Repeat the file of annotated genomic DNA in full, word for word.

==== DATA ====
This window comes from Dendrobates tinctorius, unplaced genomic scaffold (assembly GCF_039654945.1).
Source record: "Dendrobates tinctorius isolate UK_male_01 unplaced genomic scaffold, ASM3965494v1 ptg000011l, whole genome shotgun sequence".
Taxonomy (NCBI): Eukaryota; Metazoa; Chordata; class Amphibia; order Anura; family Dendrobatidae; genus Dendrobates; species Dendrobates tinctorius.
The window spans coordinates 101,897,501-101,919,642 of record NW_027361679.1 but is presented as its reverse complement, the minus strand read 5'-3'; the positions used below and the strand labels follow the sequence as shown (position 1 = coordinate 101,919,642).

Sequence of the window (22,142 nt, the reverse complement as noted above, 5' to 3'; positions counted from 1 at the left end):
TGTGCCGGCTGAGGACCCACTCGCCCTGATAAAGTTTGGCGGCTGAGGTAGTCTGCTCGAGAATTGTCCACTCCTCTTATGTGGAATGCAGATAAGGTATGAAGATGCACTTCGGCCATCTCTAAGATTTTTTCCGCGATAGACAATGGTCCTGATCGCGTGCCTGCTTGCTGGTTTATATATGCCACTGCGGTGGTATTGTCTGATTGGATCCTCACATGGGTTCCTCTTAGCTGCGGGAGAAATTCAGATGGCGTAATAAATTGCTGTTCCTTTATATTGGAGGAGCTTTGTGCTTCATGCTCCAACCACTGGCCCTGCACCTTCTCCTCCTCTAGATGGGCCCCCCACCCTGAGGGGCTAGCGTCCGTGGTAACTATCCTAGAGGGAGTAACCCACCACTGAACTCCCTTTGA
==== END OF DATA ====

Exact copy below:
This window comes from Dendrobates tinctorius, unplaced genomic scaffold (assembly GCF_039654945.1).
Source record: "Dendrobates tinctorius isolate UK_male_01 unplaced genomic scaffold, ASM3965494v1 ptg000011l, whole genome shotgun sequence".
Taxonomy (NCBI): Eukaryota; Metazoa; Chordata; class Amphibia; order Anura; family Dendrobatidae; genus Dendrobates; species Dendrobates tinctorius.
The window spans coordinates 101,897,501-101,919,642 of record NW_027361679.1 but is presented as its reverse complement, the minus strand read 5'-3'; the positions used below and the strand labels follow the sequence as shown (position 1 = coordinate 101,919,642).

Sequence of the window (22,142 nt, the reverse complement as noted above, 5' to 3'; positions counted from 1 at the left end):
TGTGCCGGCTGAGGACCCACTCGCCCTGATAAAGTTTGGCGGCTGAGGTAGTCTGCTCGAGAATTGTCCACTCCTCTTATGTGGAATGCAGATAAGGTATGAAGATGCACTTCGGCCATCTCTAAGATTTTTTCCGCGATAGACAATGGTCCTGATCGCGTGCCTGCTTGCTGGTTTATATATGCCACTGCGGTGGTATTGTCTGATTGGATCCTCACATGGGTTCCTCTTAGCTGCGGGAGAAATTCAGATGGCGTAATAAATTGCTGTTCCTTTATATTGGAGGAGCTTTGTGCTTCATGCTCCAACCACTGGCCCTGCACCTTCTCCTCCTCTAGATGGGCCCCCCACCCTGAGGGGCTAGCGTCCGTGGTAACTATCCTAGAGGGAGTAACCCACCACTGAACTCCCTTTGA